Get the last or last N digits of a Number in Python

Borislav Hadzhiev

Last updated: Apr 10, 2024

Reading timeยท5 min

- Get the last digit of a number in Python
- Get the last digit of a number using the modulo operator
- Get the last N digits of a Number in Python
- Get the last N digits of a Number using string slicing

**To get the last digit of a number:**

- Use the
`str()`

class to convert the number to a string. - Access the character at index
`-1`

. - Use the
`int()`

class to convert the result to an integer.

main.py

`number = 24685 # โ Get the last digit of a number (using str()) last_digit = int(str(number)[-1]) print(last_digit) # ๐๏ธ 5`

The code for this article is available on GitHub

If you need to

get the last N digits of a number, click on the following subheading:

We used the str() class to convert the integer to a string so we can access the string at a specific index.

Python indexes are zero-based, so the first character in a string has an index of

`0`

, and the last character has an index of `-1`

or `len(my_str) - 1`

.The next step is to access the character at index `-1`

to get the last digit of
the number.

Once we have the last digit, we can use the int() class to convert the string to an integer.

main.py

`number = 24685 last_digit = int(str(number)[-1]) print(last_digit) # ๐๏ธ 5`

You can use the same approach if you need to get the last N digits of a number.

main.py

`number = 24685 last_two = int(str(number)[-2:]) print(last_two) # ๐๏ธ 85 last_three = int(str(number)[-3:]) print(last_three) # ๐๏ธ 685`

Negative indices can be used to count backward.

Alternatively, you can use the modulo operator.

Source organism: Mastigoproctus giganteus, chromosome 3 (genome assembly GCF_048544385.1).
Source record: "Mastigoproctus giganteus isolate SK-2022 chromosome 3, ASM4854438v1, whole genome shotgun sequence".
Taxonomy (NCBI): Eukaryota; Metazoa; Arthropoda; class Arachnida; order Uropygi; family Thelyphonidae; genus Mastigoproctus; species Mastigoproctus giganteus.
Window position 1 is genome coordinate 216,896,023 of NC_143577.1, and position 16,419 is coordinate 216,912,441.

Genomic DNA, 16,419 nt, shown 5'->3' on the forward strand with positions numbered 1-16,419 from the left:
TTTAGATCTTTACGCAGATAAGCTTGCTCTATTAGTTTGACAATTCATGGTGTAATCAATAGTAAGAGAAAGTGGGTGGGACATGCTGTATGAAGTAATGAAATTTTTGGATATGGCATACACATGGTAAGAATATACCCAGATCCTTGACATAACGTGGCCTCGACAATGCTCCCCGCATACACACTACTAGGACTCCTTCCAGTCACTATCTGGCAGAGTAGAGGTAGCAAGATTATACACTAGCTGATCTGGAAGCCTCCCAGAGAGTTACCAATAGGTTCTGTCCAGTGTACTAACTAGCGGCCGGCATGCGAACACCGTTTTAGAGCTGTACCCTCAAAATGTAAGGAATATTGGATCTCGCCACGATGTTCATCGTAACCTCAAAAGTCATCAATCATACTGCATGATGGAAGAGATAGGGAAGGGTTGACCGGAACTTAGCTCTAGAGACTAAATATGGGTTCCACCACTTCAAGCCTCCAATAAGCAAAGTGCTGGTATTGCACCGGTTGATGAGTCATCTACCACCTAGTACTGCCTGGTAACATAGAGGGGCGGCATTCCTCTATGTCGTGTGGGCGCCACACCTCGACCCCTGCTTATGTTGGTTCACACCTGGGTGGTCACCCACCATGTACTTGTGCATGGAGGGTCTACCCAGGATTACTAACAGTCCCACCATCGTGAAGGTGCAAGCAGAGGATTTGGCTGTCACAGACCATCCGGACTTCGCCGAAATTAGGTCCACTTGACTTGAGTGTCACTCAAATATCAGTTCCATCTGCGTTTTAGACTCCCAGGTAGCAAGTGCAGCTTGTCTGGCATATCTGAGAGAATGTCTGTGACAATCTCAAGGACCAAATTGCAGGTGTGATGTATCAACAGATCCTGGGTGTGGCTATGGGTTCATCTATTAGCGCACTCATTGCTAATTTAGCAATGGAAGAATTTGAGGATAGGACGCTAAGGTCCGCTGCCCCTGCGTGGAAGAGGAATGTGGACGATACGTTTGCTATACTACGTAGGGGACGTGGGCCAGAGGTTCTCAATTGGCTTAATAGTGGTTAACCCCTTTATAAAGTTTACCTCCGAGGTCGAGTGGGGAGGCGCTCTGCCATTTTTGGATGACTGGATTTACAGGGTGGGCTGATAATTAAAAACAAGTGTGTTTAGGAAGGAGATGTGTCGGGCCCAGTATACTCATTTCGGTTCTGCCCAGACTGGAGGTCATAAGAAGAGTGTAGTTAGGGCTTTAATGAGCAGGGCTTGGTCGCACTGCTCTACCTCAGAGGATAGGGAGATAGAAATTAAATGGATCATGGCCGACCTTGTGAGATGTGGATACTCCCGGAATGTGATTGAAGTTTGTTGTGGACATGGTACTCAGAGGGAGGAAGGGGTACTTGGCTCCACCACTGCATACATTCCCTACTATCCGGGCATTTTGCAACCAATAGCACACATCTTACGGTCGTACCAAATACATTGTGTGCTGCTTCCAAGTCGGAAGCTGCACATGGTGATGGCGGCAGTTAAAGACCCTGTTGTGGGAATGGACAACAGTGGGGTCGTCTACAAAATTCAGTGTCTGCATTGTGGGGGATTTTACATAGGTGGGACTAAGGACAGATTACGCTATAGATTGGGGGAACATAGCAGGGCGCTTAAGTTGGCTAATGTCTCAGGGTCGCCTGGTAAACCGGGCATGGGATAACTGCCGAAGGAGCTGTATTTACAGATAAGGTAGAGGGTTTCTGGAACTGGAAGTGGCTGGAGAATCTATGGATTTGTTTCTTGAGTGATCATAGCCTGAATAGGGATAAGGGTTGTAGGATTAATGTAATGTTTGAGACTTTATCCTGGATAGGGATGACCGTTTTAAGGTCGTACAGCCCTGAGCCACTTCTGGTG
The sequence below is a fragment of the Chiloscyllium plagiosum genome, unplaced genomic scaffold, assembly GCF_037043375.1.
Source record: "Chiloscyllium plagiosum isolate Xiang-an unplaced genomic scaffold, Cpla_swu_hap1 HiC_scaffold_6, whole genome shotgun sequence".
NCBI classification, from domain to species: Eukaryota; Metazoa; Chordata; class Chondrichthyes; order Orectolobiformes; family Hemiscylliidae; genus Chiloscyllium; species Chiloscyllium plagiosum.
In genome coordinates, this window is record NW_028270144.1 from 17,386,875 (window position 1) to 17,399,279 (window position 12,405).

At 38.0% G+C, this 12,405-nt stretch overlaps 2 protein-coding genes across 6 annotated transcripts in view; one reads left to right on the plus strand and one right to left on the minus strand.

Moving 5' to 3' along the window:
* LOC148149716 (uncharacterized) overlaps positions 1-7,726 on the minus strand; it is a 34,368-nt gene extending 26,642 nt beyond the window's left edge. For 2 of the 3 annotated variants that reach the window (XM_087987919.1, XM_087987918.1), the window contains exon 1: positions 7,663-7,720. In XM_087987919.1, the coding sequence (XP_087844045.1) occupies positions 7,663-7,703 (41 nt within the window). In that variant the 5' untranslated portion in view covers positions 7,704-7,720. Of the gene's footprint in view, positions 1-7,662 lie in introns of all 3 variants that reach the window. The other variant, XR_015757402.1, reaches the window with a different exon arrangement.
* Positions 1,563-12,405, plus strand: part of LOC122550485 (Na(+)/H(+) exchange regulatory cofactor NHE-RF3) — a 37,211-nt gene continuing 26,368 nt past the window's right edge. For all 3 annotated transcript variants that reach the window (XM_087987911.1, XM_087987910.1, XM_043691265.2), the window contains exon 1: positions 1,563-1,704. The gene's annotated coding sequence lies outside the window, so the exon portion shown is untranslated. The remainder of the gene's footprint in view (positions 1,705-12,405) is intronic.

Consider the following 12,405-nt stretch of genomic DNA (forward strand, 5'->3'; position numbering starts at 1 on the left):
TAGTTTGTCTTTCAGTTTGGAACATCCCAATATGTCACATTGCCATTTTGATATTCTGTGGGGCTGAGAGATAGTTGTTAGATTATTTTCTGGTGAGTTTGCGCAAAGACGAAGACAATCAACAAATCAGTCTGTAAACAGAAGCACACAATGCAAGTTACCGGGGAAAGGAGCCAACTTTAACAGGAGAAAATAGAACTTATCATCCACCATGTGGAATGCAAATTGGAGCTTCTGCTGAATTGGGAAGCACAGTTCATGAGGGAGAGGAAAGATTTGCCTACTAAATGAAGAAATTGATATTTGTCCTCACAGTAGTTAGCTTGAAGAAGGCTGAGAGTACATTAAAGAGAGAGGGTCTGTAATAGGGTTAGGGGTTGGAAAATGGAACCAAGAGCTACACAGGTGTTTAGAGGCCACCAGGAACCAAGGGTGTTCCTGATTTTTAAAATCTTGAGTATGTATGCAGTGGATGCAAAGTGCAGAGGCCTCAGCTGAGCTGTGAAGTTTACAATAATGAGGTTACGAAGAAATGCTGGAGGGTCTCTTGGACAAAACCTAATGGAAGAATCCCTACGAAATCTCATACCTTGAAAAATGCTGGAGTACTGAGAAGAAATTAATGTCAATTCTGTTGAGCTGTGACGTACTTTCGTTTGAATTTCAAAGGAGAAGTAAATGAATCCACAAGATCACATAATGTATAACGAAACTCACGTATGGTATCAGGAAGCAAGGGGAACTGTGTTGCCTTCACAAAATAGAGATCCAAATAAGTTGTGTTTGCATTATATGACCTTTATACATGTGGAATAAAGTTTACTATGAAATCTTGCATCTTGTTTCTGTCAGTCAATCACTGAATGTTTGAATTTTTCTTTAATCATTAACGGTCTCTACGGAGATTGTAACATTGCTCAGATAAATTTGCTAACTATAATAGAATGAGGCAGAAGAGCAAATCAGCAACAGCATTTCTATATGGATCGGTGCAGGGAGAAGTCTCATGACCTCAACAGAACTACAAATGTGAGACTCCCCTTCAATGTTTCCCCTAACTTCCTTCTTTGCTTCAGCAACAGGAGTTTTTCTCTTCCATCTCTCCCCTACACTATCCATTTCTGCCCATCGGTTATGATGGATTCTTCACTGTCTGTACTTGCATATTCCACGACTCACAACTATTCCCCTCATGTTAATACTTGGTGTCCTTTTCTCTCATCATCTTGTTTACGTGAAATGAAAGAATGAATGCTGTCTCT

main.py

`number = 24685 last_digit = number % 10 print(last_digit) # ๐๏ธ 5`

The code for this article is available on GitHub

The modulo operator will return the last digit of the number by calculating the remainder of dividing the number by 10.

If the number might be negative, use the `abs()`

function to make sure you get
the correct result.

main.py

`number = -24685 last_digit = abs(number) % 10 print(last_digit) # ๐๏ธ 5`

The abs function returns the absolute value of a number. In other words, if the number is positive, the number is returned, and if the number is negative, the negation of the number is returned.

main.py

`print(abs(-27)) # ๐๏ธ 27 print(abs(27)) # ๐๏ธ 27`

The modulo (%) operator returns the remainder from the division of the first value by the second.

main.py

`print(10 % 2) # ๐๏ธ 0 print(10 % 4) # ๐๏ธ 2`

If the value on the right-hand side is zero, the operator raises a
`ZeroDivisionError`

exception.

We used integers in the example, but the left and right-hand side values may also be floating point numbers.

The modulo

`%`

operator divides the number by `10`

and returns the remainder.For example, the remainder of dividing `12345`

by `10`

is `5`

.

main.py

`number = 12345 print(12345 - 1234 * 10) # ๐๏ธ 5`

Here are some more examples.

main.py

`number = 12345 print(82342 % 10) # ๐๏ธ 2 print(248 % 10) # ๐๏ธ 8 print(150 % 10) # ๐๏ธ 0`

You can also use the modulo operator to get the last N digits of a number.

The modulo operator in the example will return the last 2 digits of the number by calculating the remainder of dividing the number by 100.

main.py

`number = 123456 last_two = number % 100 print(last_two) # ๐๏ธ 56 last_three = number % 1000 print(last_three) # ๐๏ธ 456`